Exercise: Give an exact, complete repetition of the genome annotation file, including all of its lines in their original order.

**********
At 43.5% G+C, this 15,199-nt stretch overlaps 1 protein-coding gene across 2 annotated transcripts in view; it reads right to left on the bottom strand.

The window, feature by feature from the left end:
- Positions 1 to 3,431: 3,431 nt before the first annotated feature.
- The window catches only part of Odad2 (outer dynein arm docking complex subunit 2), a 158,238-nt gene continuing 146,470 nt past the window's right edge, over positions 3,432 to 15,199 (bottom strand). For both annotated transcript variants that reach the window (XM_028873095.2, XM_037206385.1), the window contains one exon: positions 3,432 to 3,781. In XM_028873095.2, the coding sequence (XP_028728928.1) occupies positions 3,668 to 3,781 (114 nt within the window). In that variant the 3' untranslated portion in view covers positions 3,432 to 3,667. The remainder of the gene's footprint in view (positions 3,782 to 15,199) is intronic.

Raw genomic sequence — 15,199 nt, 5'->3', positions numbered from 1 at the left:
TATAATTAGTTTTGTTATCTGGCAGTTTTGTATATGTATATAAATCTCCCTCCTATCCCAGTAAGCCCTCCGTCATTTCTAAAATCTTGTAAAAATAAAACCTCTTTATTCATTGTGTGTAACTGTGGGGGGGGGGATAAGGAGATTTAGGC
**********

At 43.5% G+C, this 15,199-nt stretch overlaps 1 protein-coding gene across 2 annotated transcripts in view; it reads right to left on the bottom strand.

The window, feature by feature from the left end:
- Positions 1 to 3,431: 3,431 nt before the first annotated feature.
- The window catches only part of Odad2 (outer dynein arm docking complex subunit 2), a 158,238-nt gene continuing 146,470 nt past the window's right edge, over positions 3,432 to 15,199 (bottom strand). For both annotated transcript variants that reach the window (XM_028873095.2, XM_037206385.1), the window contains one exon: positions 3,432 to 3,781. In XM_028873095.2, the coding sequence (XP_028728928.1) occupies positions 3,668 to 3,781 (114 nt within the window). In that variant the 3' untranslated portion in view covers positions 3,432 to 3,667. The remainder of the gene's footprint in view (positions 3,782 to 15,199) is intronic.

Raw genomic sequence — 15,199 nt, 5'->3', positions numbered from 1 at the left:
TATAATTAGTTTTGTTATCTGGCAGTTTTGTATATGTATATAAATCTCCCTCCTATCCCAGTAAGCCCTCCGTCATTTCTAAAATCTTGTAAAAATAAAACCTCTTTATTCATTGTGTGTAACTGTGGGGGGGGGGATAAGGAGATTTAGGC